I have to jump in here and say that asking someone for an apology often doesn’t work out well for me. What I want is to generate an iota of discomfort in the offending party, such that they don’t door you or any of your cyclist friends in the future. Though to be fair, the problem here was also the taxi driver, who did not pull over to the curb, and my beef probably should also have been with him, but the passenger was easier to stop. Also, we are nigh upon Christmas and the end of the academic year and everyone is on a hair trigger right now in Santiago. It is a stressful place out there, and summer temperatures are in full swing, which does not help. Also, unlike Canadians, and to some extent people from the US, apologies to not come easily here in Chile. It is quite unusual for someone to apologize at all, and it is particularly unlikely while the person is under stress.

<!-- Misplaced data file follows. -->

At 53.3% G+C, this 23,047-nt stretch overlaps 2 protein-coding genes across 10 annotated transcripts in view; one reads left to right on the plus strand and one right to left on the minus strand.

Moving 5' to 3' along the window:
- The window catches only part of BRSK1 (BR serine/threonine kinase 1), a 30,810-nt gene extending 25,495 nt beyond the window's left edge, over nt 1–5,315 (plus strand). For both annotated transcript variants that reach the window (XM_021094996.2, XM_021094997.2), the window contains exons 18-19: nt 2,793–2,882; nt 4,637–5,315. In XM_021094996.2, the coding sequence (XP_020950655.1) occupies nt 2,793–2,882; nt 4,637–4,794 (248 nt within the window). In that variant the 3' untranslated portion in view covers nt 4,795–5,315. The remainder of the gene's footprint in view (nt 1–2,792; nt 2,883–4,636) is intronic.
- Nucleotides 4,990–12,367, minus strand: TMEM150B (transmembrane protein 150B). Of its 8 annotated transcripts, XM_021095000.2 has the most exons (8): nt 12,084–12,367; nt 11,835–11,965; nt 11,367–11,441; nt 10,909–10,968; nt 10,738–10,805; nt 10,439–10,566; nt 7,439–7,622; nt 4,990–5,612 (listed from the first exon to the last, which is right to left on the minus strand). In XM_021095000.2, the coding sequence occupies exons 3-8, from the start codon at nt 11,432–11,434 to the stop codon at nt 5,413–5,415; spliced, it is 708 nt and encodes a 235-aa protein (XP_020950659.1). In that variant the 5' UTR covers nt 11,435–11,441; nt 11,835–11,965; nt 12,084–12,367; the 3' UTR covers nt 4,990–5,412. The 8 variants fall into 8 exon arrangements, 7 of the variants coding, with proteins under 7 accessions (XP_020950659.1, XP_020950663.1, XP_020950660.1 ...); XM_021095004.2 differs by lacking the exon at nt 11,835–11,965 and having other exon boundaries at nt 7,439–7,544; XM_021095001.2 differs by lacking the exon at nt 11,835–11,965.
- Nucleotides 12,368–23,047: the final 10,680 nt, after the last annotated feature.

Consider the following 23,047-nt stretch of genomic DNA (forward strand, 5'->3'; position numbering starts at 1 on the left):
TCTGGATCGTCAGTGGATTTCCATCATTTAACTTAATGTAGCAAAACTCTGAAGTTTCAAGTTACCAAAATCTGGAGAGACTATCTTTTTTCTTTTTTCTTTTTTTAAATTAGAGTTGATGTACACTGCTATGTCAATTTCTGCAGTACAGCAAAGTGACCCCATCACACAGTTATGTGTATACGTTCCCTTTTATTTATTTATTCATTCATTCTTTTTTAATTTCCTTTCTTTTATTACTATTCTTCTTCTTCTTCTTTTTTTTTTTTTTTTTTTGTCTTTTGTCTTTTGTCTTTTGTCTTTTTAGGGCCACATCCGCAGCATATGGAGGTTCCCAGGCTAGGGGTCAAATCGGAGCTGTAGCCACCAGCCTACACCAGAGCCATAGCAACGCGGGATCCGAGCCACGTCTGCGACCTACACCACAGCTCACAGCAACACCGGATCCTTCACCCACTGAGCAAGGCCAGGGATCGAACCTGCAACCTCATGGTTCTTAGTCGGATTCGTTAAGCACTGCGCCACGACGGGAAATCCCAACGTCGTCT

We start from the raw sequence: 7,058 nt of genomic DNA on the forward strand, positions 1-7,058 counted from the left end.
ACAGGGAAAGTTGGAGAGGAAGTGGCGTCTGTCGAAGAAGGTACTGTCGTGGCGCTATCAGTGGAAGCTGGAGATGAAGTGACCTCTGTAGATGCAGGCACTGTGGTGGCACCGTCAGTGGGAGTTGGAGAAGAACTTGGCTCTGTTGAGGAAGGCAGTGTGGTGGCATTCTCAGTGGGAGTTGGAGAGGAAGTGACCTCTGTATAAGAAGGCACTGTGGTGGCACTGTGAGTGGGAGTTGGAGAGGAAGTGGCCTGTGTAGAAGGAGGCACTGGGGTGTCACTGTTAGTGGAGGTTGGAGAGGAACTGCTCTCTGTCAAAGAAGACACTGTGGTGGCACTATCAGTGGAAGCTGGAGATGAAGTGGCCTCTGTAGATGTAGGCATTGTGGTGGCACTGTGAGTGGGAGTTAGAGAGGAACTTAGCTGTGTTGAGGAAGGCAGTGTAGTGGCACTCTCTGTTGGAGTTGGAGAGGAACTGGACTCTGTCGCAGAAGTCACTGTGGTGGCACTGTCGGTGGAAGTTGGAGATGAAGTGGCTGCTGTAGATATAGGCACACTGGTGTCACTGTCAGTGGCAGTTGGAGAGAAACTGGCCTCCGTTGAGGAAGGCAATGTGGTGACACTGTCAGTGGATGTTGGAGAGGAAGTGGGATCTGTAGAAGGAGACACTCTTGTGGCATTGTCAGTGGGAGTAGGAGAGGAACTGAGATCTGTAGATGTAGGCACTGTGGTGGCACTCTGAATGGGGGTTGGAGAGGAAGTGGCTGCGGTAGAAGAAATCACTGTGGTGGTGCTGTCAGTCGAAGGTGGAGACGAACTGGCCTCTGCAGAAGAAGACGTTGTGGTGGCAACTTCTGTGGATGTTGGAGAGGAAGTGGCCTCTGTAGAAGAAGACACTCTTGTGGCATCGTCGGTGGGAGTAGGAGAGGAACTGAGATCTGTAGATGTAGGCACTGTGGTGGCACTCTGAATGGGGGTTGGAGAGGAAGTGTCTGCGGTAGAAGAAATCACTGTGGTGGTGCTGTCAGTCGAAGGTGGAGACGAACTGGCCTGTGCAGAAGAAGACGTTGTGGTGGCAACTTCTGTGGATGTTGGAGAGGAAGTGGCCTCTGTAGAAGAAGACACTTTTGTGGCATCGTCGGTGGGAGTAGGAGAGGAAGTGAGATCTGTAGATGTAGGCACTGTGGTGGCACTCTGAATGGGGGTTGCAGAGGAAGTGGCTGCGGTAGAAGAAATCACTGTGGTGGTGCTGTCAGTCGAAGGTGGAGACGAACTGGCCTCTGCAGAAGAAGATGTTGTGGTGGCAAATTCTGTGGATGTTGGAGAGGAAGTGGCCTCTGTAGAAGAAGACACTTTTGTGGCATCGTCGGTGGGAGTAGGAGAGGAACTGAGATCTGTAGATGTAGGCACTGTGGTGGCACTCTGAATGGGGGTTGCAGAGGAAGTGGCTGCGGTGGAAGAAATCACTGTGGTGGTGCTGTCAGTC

On and on he went about the reflective vest. New laws in Chile mean that cyclists can be fined for not wearing reflective vests, for not riding on bike paths when these are available, for riding on the sidewalk, etc. The law seems to pit cyclists against pedestrians, which I don’t think is the main danger to anyone. (and yes, I have been hit by a cyclist as a pedestrian). And while I understand that it is unpleasant to be walking down the sidewalk and have someone whizz by you, I feel like an over all consciousness-raising that we’re all in this together would be more constructive than laws aimed at punishing cyclists. I believe it is also sure to be capriciously applied. I am not pushing the envelope, but I fully anticipate that I, a middle-aged white English-speaking foreigner on a hybrid bike could ride the entire city from sidewalk to sidewalk without ever being fined. Whereas young men, who have a tendency to ride faster, hotdog on and off the sidewalks, and are generally in the police’s sights are much more likely to be pulled over. As of yet, I do not know anyone personally that has been ticketed.